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Your Guide to Parasite Control for Your Cat

They’re everywhere and it’s up to you to stop them.

Your feline friend unknowingly depends on you to protect his health and comfort level from the vast number of parasitic creatures that prey on cats. In fact, parasite control represents one of the most important preventative health measures you can undertake as a cat owner to help maintain your meowing companion’s well-being.

Mites, fleas, ticks, heartworms, and intestinal worms – for their small size, these parasites pack a lot of misery for you and your pet. Besides driving your feline crazy with itching and other symptoms, they pose a hazard to both pets and people, as some parasites are transmissible to humans as well.

Fortunately, you’re not without the means to fight back. When you know what you’re up against, the proper approach to parasite control and prevention can work wonders, eliminating unwanted hosts from seeking refuge within your feline’s warm, furry coat. Here’s your guide to parasite control for your cat.

Ear Mites in Cats

If you observe your cat shaking his head and scratching his ears excessively, or if there’s an abnormal odor emanating from his ears, he may be suffering from ear mites. Ear mites are the most common mite to infest cats – almost 90 percent of all cats become infested – and they are very contagious, usually spreading to all felines within the household.

Ear mites are tiny crab-like parasites that live in the ear canal and head of cats, and sometimes their bodies. Symptoms of feline ear mites include:

Your veterinarian may begin treatment by cleaning out your cat’s ears before applying medication. Additionally, your vet may prescribe medication for use at home. You can help prevent ear mites by drying your cat’s ears after bathing, checking his ears for foreign matter, and promptly visiting your veterinarian at the first sign of trouble.

Flea Control and Prevention

The flea is a common problem for cats as well as their owners. Like all parasites, fleas pose a health-hazard to your feline and can make him miserable. As if flea bites aren’t bad enough, some cats are “flea allergic” and develop severe itching because they’re hypersensitive to the antigens in flea saliva.

Fleas are typically seasonal within northern climates and year-round within southern climates. Indicators your cat might be affected include visible signs of fleas, an excessive propensity to itch or chew the skin, evidence of flea “dirt” (black pepper type discharge on the skin), and the presence of skin lesions.

The itching component to a flea allergy can be treated with antihistamines or even steroids prescribed by your veterinarian, but the best approach is to kill the fleas and prevent their return. Preventative strategies include:

How to Remove and Prevent Ticks

Control and prevention of ticks is extremely important in reducing the risk of disease associated with these parasites. As such, you should remove ticks from your feline as soon as possible. The best recommendation to remove a tick involves using tweezers or a commercially available tick removal device to pull the tick off your cat. Wear gloves to help prevent the transmission of diseases.

Tick avoidance requires staying away from environments that harbor these parasites, meaning extra care should be taken in woodlands and areas with tall grass. When traveling, be aware that certain areas of the country have a much higher incidence of ticks.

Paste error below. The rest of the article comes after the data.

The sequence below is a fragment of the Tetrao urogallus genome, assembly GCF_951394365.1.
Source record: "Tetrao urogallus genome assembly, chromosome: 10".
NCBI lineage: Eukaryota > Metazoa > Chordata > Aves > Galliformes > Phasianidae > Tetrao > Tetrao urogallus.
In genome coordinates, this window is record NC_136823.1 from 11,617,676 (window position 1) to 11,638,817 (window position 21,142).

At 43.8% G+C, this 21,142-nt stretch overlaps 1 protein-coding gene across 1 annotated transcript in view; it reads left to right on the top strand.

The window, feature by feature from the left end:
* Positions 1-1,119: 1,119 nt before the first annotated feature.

Ticks can be eliminated by applying topical tick-killing medications to affected felines. Tick collars or products applied topically may act to prevent attachment of new ticks and to promote detachment of existing ticks. There are many products on the market used to control ticks – consult your veterinarian for suggestions.

Intestinal Parasites in Cats

Parasitic diseases range from trivial to fatal. Intestinal parasites can cause severe disease in immature kittens, sick or debilitated pets, or in pets with a suppressed immune system. It should be emphasized that some parasites – especially roundworms and hookworms – can also affect people, especially children. For that reason, it’s essential to prevent intestinal parasites in our pets and to treat any resultant infection.

To minimize your outdoor cat’s risk, clean up your yard weekly and minimize roaming in places like parks where exposure and infection are possible. Many health care specialists also recommend submitting a fecal sample for all adult cats at least annually. Treatments for intestinal parasites may include one or more of the following options:

Heartworm Disease in Cats

Heartworm disease is a serious and fatal disease of the heart and lungs caused by a parasite that’s transmitted by mosquitoes. Historically, heartworm disease in cats has been given less consideration than in dogs because the feline incidence is so much lower compared to canines and the diagnosis is more difficult.

Treatment of heartworm disease in cats can be complicated, consisting of either adulticide treatment (killing the worms in the heart and lungs) or conservative treatment (intermittent corticosteroid therapy). However, preventative medicine represents the best course of action. There are several common drugs used to prevent heartworm disease in cats, and it’s worthwhile to consult your veterinarian to determine which one is best for your feline.

Resources for Feline Parasite Control

Want more useful advice regarding how to minimize and treat the parasite threats your cat encounters? Check out our featured articles: